“Dead Rocks” Propelled Zeds Dead to a Whole New Level

Zeds Dead

This past weekend, eccentric DJ and dance-music icon Zeds Dead held their annual “Dead Rocks” event at Red Rocks Amphitheatre. The Canadian electronic duo has transformed the massive venue into a world entirely on its own, complete with a transcendent light show and the infamous “Deadbeats” – a word used to describe the dedicated tribe of Zeds Dead fanatics – every July (with the exception of 2020) since 2014. Each year the bass-heavy, strange and rhythmically diverse superstars find a way to outdo themselves. With the help of Red Rock’s new roof, which boasts an impressive 84 rolling spanner beams that are used to hang lights and sound, Zeds Dead took advantage of their first weekend back on stage since COVID and transported the crowd to a place beyond their imagination.

Zeds DeadThe lineup for Dead Rocks was as diverse as the headliner’s wide-ranging sound. From GG Magree’s lighthearted and upbeat dance club music to Kill the Noise’s insane, slightly demonic visuals and bass drops exploding like geysers in an inferno, each opener played their part well. By 9:45, when Kill the Noise stepped away from the DJ booth, the crowd was excited to accompany Zeds Dead on a journey through time and space. For a generation that grew up experiencing the rise of EDM’s popularity and experimentation, songs like 2012’s “In the Beginning,” the opener for Zeds Dead’s Saturday show, and 2007’s smash-hit “Eyes on Fire Remix” acted as timestamps on the road to maturity, each marking an important milestone on the path to freedom.

Zeds Dead

Unfortunately, there were some technical difficulties that cut off the sound about 40 minutes into the set. The crowd, careful not to be discouraged, refused to let the energy die and continued cheering and dancing even when the music was out. There wasn’t a single moment of silence.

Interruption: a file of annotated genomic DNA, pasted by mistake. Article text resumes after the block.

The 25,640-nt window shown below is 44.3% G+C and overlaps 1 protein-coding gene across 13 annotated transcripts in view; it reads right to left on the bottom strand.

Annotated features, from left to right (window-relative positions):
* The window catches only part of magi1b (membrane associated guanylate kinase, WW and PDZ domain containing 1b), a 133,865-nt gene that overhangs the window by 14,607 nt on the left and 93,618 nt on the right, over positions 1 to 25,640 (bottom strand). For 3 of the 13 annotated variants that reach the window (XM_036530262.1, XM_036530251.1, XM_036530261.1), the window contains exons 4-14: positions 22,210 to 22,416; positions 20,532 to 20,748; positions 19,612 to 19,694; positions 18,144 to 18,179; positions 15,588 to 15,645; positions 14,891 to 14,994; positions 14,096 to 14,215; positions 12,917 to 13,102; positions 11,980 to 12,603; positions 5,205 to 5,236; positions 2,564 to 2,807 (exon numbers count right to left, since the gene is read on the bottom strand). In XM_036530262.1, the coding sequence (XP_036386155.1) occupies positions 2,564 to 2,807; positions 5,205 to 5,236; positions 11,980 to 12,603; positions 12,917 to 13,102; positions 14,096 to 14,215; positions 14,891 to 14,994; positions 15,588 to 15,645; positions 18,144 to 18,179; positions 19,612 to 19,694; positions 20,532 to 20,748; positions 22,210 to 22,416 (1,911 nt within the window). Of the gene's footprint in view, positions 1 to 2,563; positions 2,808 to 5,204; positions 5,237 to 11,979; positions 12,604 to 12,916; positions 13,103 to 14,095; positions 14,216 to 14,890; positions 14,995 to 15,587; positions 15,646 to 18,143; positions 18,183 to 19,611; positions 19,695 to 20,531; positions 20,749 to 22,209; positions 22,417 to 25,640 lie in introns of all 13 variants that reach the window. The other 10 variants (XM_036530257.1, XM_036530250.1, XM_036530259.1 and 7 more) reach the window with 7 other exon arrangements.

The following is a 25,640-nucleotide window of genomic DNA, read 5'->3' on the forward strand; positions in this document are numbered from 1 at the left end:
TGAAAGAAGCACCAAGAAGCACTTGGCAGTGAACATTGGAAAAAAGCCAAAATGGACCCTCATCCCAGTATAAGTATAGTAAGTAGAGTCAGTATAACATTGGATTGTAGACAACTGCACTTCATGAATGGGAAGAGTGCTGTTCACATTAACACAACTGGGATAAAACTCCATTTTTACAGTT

When the music began again, Zeds Dead took a break from their “greatest hits” compilation to dive deep into hard-bass music and head-banging cult favorites like the reggae-inspired “Undah Yuh Skirt.” Complete with neon purple strobes and flashing white lights which were disorienting in that satisfying “holy shit everything is chaos” sort of way – this deep bass cut picked up the energy and turned up the tempo. The group transitioned smoothly into a 40-minute string of drum and bass tracks that turned the crowd into a swell of hyped-up energizer bunnies, like an overcharged battery soaked in Red Bull.

Zeds Dead

The DJs, who are both long-time hip-hop fans, incorporated some great classics into the mix as well. As the crowd chanted along with Dead Prez’s iconic “Hip-Hop,” it was impossible not to see the inspiration EDM music has drawn from the earlier days of hip-hop’s rise to international recognition. Kanye West’s party anthem “Get Em High” also made a welcomed appearance and gave the crowd a chance to slow down, if only for a second.

After performing a few songs from their contemporaries, including Flume’s immensely popular remix to Disclosure’s “You and Me” and Lido’s take on the classic Bill Withers “Ain’t No Sunshine,” Zeds Dead’s time was running out. As the clock ticked closer to 12:00 a.m., the finale showcased the fan-favorite “Eyes on Fire” remix, accompanied by some pretty impressive fireworks launched from both sides of the stage. With lasers firing across the iconic red rocks marking the boundaries of the amphitheater, the Zeds Dead logo levitating like a Batman symbol in a cloud of fog above the crowd, and 9,000 people swaying in unison, the night came to a perfect end. Walking back to the parking lot, there was no shortage of praises from the concertgoers, many of whom would have stayed in the crowd all night, if given the chance.

All photography by Kennedy Cottrell


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